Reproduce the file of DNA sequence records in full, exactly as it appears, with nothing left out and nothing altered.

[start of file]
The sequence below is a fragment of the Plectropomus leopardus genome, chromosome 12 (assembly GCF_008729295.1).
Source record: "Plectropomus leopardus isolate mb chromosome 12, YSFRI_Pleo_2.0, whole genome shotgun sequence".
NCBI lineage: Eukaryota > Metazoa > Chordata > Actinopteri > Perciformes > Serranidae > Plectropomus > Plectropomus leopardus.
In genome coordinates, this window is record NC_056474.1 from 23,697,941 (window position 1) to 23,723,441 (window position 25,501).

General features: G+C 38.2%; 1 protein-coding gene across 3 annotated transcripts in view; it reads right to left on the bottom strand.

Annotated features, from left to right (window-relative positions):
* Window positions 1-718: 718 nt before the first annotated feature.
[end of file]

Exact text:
The sequence below is a fragment of the Plectropomus leopardus genome, chromosome 12 (assembly GCF_008729295.1).
Source record: "Plectropomus leopardus isolate mb chromosome 12, YSFRI_Pleo_2.0, whole genome shotgun sequence".
NCBI lineage: Eukaryota > Metazoa > Chordata > Actinopteri > Perciformes > Serranidae > Plectropomus > Plectropomus leopardus.
In genome coordinates, this window is record NC_056474.1 from 23,697,941 (window position 1) to 23,723,441 (window position 25,501).

General features: G+C 38.2%; 1 protein-coding gene across 3 annotated transcripts in view; it reads right to left on the bottom strand.

Annotated features, from left to right (window-relative positions):
* Window positions 1-718: 718 nt before the first annotated feature.